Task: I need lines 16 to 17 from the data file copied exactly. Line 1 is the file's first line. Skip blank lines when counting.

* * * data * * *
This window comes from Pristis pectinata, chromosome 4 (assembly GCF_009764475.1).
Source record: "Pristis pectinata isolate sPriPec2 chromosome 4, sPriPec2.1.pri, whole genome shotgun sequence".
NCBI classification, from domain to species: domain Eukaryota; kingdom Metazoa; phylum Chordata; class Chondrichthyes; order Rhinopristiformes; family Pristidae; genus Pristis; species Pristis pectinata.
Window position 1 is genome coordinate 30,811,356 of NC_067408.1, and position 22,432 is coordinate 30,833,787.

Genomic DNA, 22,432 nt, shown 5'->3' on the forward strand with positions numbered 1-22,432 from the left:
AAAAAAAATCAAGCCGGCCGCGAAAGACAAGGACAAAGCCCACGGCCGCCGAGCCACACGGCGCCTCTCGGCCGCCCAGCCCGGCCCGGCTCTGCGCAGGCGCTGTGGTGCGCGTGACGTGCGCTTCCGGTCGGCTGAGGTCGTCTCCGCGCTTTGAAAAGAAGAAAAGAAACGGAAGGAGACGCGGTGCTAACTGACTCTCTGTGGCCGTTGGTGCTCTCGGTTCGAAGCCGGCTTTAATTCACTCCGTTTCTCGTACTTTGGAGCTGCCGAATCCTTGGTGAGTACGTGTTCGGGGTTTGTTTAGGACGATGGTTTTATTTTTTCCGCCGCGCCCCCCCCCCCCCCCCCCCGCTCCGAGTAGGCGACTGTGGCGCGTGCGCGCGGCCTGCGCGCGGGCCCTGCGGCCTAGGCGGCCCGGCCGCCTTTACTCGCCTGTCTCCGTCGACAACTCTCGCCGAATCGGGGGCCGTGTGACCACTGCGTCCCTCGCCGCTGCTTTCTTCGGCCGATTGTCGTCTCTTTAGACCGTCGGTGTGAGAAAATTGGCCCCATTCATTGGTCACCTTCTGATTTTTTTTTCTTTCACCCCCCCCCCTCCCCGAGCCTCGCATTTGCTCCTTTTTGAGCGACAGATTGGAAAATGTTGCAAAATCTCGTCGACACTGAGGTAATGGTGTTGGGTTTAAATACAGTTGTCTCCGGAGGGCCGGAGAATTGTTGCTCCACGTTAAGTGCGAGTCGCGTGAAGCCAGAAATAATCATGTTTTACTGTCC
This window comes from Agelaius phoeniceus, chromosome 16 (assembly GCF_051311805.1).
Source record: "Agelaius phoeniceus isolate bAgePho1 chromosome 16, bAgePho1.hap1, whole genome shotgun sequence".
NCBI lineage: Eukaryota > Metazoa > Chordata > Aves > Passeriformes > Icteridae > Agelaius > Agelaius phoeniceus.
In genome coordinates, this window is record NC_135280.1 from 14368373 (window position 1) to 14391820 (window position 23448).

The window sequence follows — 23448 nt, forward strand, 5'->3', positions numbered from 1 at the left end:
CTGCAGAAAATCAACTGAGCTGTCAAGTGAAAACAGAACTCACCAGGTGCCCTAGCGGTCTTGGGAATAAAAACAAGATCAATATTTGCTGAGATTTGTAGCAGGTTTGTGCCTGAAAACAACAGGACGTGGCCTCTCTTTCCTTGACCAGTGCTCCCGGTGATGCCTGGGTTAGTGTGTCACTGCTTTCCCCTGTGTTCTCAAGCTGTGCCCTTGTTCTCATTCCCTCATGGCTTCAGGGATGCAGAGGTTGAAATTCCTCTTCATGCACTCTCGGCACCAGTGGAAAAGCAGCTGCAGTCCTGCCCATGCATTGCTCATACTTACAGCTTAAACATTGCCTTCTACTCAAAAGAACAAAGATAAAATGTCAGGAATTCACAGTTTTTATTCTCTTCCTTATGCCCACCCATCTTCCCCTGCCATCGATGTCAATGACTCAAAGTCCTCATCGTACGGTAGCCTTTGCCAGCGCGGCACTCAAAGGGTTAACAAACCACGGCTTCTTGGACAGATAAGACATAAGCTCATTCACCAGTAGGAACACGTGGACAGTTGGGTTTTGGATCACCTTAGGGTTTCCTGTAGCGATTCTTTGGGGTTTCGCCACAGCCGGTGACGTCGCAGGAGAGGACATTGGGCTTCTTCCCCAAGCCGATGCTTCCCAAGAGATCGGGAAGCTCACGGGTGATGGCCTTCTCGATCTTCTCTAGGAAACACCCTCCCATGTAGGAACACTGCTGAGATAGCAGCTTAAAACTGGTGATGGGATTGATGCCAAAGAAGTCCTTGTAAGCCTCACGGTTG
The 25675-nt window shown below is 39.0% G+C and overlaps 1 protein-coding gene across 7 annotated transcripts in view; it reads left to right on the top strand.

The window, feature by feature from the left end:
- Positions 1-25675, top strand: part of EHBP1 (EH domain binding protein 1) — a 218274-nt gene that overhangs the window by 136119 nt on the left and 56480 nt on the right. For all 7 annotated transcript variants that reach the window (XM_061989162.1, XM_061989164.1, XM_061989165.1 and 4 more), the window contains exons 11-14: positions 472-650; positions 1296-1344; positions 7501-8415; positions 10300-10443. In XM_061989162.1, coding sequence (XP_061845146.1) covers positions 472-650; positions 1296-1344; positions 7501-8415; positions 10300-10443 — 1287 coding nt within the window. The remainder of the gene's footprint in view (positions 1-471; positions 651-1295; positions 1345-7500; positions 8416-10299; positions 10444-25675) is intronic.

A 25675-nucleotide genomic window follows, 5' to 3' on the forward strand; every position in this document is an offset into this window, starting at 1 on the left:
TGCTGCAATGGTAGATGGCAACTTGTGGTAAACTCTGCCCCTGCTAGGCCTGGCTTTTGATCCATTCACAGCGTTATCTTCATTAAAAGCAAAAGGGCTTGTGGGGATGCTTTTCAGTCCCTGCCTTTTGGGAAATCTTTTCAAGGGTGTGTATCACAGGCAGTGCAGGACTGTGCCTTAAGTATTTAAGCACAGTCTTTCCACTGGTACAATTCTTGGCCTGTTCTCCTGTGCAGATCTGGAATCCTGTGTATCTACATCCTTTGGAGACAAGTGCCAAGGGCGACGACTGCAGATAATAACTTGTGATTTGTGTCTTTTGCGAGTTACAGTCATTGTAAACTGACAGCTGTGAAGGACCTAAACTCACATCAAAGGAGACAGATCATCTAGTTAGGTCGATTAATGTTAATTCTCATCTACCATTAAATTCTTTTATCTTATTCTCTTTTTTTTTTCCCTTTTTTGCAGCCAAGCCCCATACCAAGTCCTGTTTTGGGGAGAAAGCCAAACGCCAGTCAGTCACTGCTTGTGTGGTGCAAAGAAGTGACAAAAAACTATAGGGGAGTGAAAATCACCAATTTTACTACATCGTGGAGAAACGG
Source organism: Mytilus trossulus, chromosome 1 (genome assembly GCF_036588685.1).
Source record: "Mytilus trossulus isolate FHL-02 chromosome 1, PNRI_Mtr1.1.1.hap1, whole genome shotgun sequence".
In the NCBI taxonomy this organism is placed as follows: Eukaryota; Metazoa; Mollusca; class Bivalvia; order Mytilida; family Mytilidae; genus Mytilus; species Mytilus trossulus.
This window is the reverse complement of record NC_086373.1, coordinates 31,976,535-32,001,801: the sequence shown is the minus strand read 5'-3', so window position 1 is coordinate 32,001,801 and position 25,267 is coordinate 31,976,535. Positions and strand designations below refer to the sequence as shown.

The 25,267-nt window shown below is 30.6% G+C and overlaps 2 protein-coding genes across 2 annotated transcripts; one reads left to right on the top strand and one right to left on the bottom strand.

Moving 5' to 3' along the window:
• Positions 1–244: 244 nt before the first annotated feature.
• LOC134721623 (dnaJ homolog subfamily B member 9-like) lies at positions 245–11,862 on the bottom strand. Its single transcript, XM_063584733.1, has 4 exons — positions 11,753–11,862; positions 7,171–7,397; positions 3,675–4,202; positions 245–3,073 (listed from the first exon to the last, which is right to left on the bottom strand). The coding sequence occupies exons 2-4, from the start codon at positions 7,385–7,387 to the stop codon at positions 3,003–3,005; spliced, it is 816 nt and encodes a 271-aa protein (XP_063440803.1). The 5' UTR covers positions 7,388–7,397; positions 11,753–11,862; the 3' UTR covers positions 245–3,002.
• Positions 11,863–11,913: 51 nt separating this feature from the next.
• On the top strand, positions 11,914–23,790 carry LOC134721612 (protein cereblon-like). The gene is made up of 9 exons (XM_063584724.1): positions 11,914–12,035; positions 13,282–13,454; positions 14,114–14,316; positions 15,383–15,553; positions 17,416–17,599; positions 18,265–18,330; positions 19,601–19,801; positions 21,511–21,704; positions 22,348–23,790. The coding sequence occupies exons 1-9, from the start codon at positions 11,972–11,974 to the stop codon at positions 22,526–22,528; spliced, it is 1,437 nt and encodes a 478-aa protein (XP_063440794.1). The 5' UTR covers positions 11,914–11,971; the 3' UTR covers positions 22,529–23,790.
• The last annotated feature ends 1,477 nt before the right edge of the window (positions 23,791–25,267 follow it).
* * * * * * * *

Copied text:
A 25675-nucleotide genomic window follows, 5' to 3' on the forward strand; every position in this document is an offset into this window, starting at 1 on the left:
TGCTGCAATGGTAGATGGCAACTTGTGGTAAACTCTGCCCCTGCTAGGCCTGGCTTTTGATCCATTCACAGCGTTATCTTCATTAAAAGCAAAAGGGCTTGTGGGGATGCTTTTCAGTCCCTGCCTTTTGGGAAATCTTTTCAAGGGTGTGTATCACAGGCAGTGCAGGACTGTGCCTTAAGTATTTAAGCACAGTCTTTCCACTGGTACAATTCTTGGCCTGTTCTCCTGTGCAGATCTGGAATCCTGTGTATCTACATCCTTTGGAGACAAGTGCCAAGGGCGACGACTGCAGATAATAACTTGTGATTTGTGTCTTTTGCGAGTTACAGTCATTGTAAACTGACAGCTGTGAAGGACCTAAACTCACATCAAAGGAGACAGATCATCTAGTTAGGTCGATTAATGTTAATTCTCATCTACCATTAAATTCTTTTATCTTATTCTCTTTTTTTTTTCCCTTTTTTGCAGCCAAGCCCCATACCAAGTCCTGTTTTGGGGAGAAAGCCAAACGCCAGTCAGTCACTGCTTGTGTGGTGCAAAGAAGTGACAAAAAACTATAGGGGAGTGAAAATCACCAATTTTACTACATCGTGGAGAAACGG